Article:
DDL truck driver held after running over boy, 12

“Them tek meh whole life,” said Iris Dillon yesterday as she continued to grieve for her son, 12-year-old Ezekiel Murray, who died after he was run over by a Demerara Distillers Limited (DDL) truck that was allegedly speeding on Friday evening along the Friendship, East Bank Public Road.

The accident has ignited a zeal to “see justice served” amongst some of the residents of Friendship, East Bank Demerara, who say if the driver were cautious, Murray might still be alive.

Ezekiel Murray
Ezekiel Murray

Murray, a Friendship Secondary School student, was crossing the road when the accident took place. Although he was pronounced dead at the Diamond Diagnostic Centre, witnesses said he died at the scene of the accident.

The driver, who was returning to the DDL compound at Diamond, was subsequently taken into custody by police.

DDL, in a statement that was issued on Friday evening, said it was saddened by the incident and offered heartfelt condolences to Murray’s family.

A cousin of Murray, Straton Arthur, recounted that the boy was standing at the corner of the road waiting to cross just before 6pm when he was hit by the truck.

The child was hooked underneath and dragged several yards before he was run over by the wheels of the lorry, Arthur said. Afterward, his cousin’s lifeless body was left sprawled on the road.

A woman, who said that she witnessed the accident, told Stabroek News that the driver, after realising that he had just killed the young boy, drove a little distance from the scene, then parked the vehicle. After taking a glimpse at Murray’s body, she added, the driver refused to approach and instead stood guard over the truck. He told the boy’s relatives that the vehicle contained a large sum of money that he collected for goods he delivered during the course of the day.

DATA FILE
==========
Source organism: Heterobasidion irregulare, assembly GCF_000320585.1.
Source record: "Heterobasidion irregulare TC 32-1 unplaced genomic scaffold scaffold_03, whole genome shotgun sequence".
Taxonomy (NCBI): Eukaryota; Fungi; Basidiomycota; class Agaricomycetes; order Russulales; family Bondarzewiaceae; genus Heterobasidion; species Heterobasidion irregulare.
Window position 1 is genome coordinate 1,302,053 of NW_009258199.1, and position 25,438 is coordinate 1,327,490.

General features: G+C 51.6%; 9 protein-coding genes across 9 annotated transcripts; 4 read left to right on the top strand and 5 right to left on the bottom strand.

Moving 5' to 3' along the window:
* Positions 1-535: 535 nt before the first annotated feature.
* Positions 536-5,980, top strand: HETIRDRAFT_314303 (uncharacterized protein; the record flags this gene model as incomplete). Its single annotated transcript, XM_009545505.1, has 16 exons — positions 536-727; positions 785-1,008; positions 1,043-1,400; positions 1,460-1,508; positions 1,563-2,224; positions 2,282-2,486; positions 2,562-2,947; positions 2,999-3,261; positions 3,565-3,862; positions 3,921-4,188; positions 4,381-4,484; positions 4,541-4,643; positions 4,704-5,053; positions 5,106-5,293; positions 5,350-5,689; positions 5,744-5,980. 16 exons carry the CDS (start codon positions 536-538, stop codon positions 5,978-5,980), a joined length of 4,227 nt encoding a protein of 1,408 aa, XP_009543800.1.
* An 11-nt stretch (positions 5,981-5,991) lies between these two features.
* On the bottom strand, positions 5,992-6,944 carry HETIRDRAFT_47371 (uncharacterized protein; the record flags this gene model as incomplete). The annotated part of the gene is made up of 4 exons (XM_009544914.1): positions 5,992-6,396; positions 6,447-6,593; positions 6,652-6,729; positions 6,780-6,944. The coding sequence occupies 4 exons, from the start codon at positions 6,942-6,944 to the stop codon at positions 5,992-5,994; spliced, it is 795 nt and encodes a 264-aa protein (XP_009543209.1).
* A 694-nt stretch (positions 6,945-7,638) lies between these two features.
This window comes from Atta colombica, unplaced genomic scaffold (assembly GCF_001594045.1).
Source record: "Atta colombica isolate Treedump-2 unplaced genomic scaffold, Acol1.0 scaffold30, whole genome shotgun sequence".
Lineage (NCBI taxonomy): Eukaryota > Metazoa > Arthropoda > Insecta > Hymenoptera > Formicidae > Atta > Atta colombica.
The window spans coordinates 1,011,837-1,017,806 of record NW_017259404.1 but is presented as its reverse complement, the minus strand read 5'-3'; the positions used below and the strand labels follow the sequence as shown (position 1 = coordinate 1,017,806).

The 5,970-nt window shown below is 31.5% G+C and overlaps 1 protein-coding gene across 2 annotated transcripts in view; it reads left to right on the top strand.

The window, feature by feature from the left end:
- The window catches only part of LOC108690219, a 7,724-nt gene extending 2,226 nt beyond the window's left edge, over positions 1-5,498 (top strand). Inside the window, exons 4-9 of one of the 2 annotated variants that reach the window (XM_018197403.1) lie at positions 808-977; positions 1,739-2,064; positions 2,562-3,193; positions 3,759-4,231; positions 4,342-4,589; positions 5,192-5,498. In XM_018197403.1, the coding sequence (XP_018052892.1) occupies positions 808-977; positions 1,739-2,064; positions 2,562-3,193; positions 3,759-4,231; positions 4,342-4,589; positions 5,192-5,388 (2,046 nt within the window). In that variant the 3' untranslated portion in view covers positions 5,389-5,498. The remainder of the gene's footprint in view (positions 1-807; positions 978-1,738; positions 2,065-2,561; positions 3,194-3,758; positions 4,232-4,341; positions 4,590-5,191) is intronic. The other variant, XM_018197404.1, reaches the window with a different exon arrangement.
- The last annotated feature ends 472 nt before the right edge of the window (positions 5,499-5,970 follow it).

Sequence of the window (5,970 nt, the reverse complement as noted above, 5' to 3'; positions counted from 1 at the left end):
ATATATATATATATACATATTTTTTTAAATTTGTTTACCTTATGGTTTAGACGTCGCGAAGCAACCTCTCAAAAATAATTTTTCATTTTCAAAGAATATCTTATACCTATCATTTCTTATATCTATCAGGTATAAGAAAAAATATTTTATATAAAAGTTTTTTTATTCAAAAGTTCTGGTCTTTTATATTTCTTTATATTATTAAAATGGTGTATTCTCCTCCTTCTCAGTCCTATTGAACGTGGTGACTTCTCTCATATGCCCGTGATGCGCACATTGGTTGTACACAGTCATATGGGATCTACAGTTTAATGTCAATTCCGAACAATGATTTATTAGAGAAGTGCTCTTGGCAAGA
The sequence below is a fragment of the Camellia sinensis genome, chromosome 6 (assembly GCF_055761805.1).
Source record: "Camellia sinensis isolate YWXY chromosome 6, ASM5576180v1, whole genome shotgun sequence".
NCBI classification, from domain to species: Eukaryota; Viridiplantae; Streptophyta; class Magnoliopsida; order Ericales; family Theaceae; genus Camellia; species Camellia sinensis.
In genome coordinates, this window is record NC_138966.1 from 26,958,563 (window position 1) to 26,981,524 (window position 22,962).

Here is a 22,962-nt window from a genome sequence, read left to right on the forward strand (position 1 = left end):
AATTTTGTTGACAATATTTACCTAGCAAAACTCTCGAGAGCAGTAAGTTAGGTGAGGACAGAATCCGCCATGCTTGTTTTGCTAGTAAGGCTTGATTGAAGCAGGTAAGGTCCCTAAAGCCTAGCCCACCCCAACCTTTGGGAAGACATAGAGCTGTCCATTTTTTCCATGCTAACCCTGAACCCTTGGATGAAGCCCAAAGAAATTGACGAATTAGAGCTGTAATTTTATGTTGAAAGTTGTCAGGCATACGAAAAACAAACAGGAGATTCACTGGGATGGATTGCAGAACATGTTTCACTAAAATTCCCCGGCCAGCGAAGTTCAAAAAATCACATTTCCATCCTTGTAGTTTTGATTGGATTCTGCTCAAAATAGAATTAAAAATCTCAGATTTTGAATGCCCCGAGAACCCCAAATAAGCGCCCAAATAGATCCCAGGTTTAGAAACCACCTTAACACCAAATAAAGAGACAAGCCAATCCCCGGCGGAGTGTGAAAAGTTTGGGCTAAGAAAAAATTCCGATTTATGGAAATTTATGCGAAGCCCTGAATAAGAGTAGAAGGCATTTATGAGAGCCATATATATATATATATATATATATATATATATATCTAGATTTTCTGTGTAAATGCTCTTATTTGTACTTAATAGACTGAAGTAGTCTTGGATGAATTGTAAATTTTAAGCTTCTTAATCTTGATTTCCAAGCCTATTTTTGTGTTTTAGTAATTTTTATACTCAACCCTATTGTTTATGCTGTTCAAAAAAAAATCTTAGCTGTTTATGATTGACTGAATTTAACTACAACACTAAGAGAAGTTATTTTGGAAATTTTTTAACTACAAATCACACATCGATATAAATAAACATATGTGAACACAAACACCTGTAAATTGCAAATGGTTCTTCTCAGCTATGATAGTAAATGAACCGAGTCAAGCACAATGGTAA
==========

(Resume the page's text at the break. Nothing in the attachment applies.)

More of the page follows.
The witness suggested that the driver might have been afraid of receiving a sound trashing and that might have been his reason for refusing to go near the body, despite repeated urgings from the boy’s relatives to go and observe the body.

“Is four o’ them went in the truck; he and three porters. He couldn’t lef the three porters by the truck and come see wah happen to the child?” the woman questioned. She added that the driver requested that the child be transported to the hospital; however as the lad appeared dead and his body badly broken, nobody wanted to lift it.

Another relative noted that Murray’s entire body appeared to be broken-up while he had a huge gash to his head. A piece of broken bone from the child’s body was left on the road.

Dillon remained inconsolable yesterday while family members stayed by her side and encouraged her to be strong. During this newspaper’s visit to her home, she was surrounded by friends and family and was at the time speaking to officials from DDL, who were enquiring about the accident. She said the driver told her that the company would offer her compensation but the officials from DDL who visited her mentioned that they were not promising compensation since they were waiting on the results of the investigation before making a decision.

Dillon cried continuously as she recalled that her son was scheduled to return to Trinidad with her at the end of this month. The boy’s father currently resides in Trinidad.

The mother noted that they moved to Guyana in 2013 and Murray was admitted in a Common Entrance class at Craig Primary School. After he sat the Grade Six assessment, he was placed at Friendship Secondary School.

Murray is survived by five siblings.

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